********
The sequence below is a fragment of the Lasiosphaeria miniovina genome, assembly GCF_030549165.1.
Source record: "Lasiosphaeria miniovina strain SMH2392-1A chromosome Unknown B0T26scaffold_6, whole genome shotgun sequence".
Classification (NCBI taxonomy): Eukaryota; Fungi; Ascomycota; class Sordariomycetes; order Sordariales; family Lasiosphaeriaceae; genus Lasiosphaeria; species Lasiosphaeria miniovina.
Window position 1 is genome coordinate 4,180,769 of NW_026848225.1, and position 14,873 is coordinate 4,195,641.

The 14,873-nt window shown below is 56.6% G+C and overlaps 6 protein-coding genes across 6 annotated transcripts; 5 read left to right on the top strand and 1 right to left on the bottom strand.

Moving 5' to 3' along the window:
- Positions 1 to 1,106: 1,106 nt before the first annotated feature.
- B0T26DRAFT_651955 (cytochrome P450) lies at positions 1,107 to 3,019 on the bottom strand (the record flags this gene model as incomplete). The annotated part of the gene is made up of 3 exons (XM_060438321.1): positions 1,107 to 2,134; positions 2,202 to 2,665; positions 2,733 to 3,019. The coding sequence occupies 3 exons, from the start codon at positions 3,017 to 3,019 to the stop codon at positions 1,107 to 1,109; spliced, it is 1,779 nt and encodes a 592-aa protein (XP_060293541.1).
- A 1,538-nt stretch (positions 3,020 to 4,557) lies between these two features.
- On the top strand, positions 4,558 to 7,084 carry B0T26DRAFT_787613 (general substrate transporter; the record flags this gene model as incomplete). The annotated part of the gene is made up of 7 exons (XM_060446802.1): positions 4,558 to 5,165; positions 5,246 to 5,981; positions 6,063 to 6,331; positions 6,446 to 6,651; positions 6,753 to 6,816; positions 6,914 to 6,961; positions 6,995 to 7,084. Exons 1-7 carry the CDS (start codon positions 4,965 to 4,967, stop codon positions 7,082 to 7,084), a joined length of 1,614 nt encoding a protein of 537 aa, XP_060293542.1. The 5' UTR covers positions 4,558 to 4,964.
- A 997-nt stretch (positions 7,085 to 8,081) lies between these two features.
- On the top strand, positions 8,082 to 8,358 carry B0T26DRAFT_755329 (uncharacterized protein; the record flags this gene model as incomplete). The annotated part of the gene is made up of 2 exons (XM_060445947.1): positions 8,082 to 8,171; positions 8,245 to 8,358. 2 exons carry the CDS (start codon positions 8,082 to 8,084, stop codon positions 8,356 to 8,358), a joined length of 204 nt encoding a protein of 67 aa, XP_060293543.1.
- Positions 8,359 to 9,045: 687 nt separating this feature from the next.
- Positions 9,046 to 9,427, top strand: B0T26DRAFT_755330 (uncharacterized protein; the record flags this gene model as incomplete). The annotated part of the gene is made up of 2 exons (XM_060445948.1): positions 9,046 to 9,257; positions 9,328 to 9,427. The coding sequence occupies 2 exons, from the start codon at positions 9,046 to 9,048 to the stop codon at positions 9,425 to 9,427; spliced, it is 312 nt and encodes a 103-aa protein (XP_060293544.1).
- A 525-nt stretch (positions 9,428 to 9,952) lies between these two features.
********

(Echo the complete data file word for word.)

The sequence below is a fragment of the Lasiosphaeria miniovina genome, assembly GCF_030549165.1.
Source record: "Lasiosphaeria miniovina strain SMH2392-1A chromosome Unknown B0T26scaffold_6, whole genome shotgun sequence".
Classification (NCBI taxonomy): Eukaryota; Fungi; Ascomycota; class Sordariomycetes; order Sordariales; family Lasiosphaeriaceae; genus Lasiosphaeria; species Lasiosphaeria miniovina.
Window position 1 is genome coordinate 4,180,769 of NW_026848225.1, and position 14,873 is coordinate 4,195,641.

The 14,873-nt window shown below is 56.6% G+C and overlaps 6 protein-coding genes across 6 annotated transcripts; 5 read left to right on the top strand and 1 right to left on the bottom strand.

Moving 5' to 3' along the window:
- Positions 1 to 1,106: 1,106 nt before the first annotated feature.
- B0T26DRAFT_651955 (cytochrome P450) lies at positions 1,107 to 3,019 on the bottom strand (the record flags this gene model as incomplete). The annotated part of the gene is made up of 3 exons (XM_060438321.1): positions 1,107 to 2,134; positions 2,202 to 2,665; positions 2,733 to 3,019. The coding sequence occupies 3 exons, from the start codon at positions 3,017 to 3,019 to the stop codon at positions 1,107 to 1,109; spliced, it is 1,779 nt and encodes a 592-aa protein (XP_060293541.1).
- A 1,538-nt stretch (positions 3,020 to 4,557) lies between these two features.
- On the top strand, positions 4,558 to 7,084 carry B0T26DRAFT_787613 (general substrate transporter; the record flags this gene model as incomplete). The annotated part of the gene is made up of 7 exons (XM_060446802.1): positions 4,558 to 5,165; positions 5,246 to 5,981; positions 6,063 to 6,331; positions 6,446 to 6,651; positions 6,753 to 6,816; positions 6,914 to 6,961; positions 6,995 to 7,084. Exons 1-7 carry the CDS (start codon positions 4,965 to 4,967, stop codon positions 7,082 to 7,084), a joined length of 1,614 nt encoding a protein of 537 aa, XP_060293542.1. The 5' UTR covers positions 4,558 to 4,964.
- A 997-nt stretch (positions 7,085 to 8,081) lies between these two features.
- On the top strand, positions 8,082 to 8,358 carry B0T26DRAFT_755329 (uncharacterized protein; the record flags this gene model as incomplete). The annotated part of the gene is made up of 2 exons (XM_060445947.1): positions 8,082 to 8,171; positions 8,245 to 8,358. 2 exons carry the CDS (start codon positions 8,082 to 8,084, stop codon positions 8,356 to 8,358), a joined length of 204 nt encoding a protein of 67 aa, XP_060293543.1.
- Positions 8,359 to 9,045: 687 nt separating this feature from the next.
- Positions 9,046 to 9,427, top strand: B0T26DRAFT_755330 (uncharacterized protein; the record flags this gene model as incomplete). The annotated part of the gene is made up of 2 exons (XM_060445948.1): positions 9,046 to 9,257; positions 9,328 to 9,427. The coding sequence occupies 2 exons, from the start codon at positions 9,046 to 9,048 to the stop codon at positions 9,425 to 9,427; spliced, it is 312 nt and encodes a 103-aa protein (XP_060293544.1).
- A 525-nt stretch (positions 9,428 to 9,952) lies between these two features.